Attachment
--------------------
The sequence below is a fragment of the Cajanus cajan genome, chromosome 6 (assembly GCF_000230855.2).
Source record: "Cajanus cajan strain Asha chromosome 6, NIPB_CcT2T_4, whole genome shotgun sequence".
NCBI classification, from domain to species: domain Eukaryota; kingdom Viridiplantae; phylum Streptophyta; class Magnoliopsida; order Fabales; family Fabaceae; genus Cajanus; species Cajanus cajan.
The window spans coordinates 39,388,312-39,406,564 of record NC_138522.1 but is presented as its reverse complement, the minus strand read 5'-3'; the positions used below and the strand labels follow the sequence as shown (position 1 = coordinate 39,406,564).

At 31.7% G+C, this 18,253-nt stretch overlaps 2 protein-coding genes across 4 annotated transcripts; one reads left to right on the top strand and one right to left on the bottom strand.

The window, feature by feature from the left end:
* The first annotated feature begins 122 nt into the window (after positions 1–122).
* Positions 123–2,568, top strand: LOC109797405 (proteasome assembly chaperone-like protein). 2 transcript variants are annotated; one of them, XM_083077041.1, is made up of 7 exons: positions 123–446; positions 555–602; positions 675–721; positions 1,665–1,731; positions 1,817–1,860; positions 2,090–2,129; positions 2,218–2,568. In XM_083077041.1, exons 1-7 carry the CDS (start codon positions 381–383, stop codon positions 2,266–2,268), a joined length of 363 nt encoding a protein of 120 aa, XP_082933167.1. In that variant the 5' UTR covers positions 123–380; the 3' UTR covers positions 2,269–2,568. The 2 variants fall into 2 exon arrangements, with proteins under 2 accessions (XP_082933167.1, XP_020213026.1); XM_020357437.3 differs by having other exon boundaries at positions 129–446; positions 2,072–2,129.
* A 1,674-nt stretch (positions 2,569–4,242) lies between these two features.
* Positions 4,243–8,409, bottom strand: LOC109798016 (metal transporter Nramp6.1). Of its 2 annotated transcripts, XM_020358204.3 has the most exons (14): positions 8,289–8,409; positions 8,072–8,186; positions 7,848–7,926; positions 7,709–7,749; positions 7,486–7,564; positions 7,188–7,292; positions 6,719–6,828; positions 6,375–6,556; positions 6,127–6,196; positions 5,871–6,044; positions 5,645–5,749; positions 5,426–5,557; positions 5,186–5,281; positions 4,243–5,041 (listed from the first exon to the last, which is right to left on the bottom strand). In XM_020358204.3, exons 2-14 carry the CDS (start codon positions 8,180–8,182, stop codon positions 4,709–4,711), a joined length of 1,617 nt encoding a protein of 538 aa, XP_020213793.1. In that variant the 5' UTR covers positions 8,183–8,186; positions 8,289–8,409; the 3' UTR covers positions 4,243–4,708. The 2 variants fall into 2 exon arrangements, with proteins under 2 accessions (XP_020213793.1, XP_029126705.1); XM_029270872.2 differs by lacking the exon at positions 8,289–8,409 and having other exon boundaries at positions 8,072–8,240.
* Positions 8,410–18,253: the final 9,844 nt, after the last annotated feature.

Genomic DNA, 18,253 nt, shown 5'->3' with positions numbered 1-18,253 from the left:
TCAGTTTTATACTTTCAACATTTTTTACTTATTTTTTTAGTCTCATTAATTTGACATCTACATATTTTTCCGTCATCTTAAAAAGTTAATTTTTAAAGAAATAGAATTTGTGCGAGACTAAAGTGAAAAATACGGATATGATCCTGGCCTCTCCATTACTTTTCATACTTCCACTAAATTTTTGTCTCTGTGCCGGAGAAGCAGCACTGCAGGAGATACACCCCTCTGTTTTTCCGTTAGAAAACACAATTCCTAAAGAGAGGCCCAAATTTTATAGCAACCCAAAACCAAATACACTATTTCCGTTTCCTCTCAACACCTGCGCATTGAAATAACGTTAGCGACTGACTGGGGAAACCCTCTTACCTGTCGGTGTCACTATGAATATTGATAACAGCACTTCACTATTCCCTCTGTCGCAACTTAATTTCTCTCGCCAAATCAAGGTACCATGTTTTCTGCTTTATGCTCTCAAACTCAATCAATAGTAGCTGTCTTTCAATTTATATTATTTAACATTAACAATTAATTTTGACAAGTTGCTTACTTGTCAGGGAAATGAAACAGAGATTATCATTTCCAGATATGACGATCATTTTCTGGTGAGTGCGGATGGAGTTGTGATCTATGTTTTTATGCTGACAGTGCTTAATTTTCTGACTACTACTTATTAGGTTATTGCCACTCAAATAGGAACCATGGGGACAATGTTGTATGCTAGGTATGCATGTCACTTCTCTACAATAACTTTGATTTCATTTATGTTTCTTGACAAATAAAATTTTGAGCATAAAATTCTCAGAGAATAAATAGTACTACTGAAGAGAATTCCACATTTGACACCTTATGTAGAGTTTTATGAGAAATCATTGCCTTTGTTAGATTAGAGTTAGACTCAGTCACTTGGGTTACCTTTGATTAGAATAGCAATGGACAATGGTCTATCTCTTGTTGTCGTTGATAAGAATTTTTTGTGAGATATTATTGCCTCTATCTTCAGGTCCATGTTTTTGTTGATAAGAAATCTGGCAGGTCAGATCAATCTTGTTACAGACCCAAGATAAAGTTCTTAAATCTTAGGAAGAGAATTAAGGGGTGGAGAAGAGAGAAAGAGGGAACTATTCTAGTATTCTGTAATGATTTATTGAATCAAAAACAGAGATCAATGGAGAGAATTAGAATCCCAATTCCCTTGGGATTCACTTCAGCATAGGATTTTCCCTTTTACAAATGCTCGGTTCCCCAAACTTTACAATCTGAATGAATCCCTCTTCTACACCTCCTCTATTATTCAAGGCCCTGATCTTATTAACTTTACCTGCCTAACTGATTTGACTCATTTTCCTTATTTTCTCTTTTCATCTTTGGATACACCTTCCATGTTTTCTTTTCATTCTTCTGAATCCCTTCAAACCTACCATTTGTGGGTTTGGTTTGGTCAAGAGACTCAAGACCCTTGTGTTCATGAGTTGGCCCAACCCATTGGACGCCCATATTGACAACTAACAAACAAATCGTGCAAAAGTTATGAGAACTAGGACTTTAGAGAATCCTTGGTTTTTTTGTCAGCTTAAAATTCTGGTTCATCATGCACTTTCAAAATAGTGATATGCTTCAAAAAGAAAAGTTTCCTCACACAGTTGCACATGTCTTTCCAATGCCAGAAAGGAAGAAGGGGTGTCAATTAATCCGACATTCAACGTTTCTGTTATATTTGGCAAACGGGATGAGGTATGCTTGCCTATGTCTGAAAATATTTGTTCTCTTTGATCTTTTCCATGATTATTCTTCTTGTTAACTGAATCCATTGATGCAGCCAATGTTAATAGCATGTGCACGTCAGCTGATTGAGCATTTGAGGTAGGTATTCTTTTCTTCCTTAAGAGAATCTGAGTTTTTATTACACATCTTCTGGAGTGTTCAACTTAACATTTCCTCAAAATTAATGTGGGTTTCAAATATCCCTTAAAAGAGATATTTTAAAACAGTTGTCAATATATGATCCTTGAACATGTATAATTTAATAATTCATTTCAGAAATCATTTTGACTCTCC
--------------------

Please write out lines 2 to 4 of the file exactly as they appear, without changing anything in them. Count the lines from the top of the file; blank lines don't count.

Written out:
Source record: "Cajanus cajan strain Asha chromosome 6, NIPB_CcT2T_4, whole genome shotgun sequence".
NCBI classification, from domain to species: domain Eukaryota; kingdom Viridiplantae; phylum Streptophyta; class Magnoliopsida; order Fabales; family Fabaceae; genus Cajanus; species Cajanus cajan.
The window spans coordinates 39,388,312-39,406,564 of record NC_138522.1 but is presented as its reverse complement, the minus strand read 5'-3'; the positions used below and the strand labels follow the sequence as shown (position 1 = coordinate 39,406,564).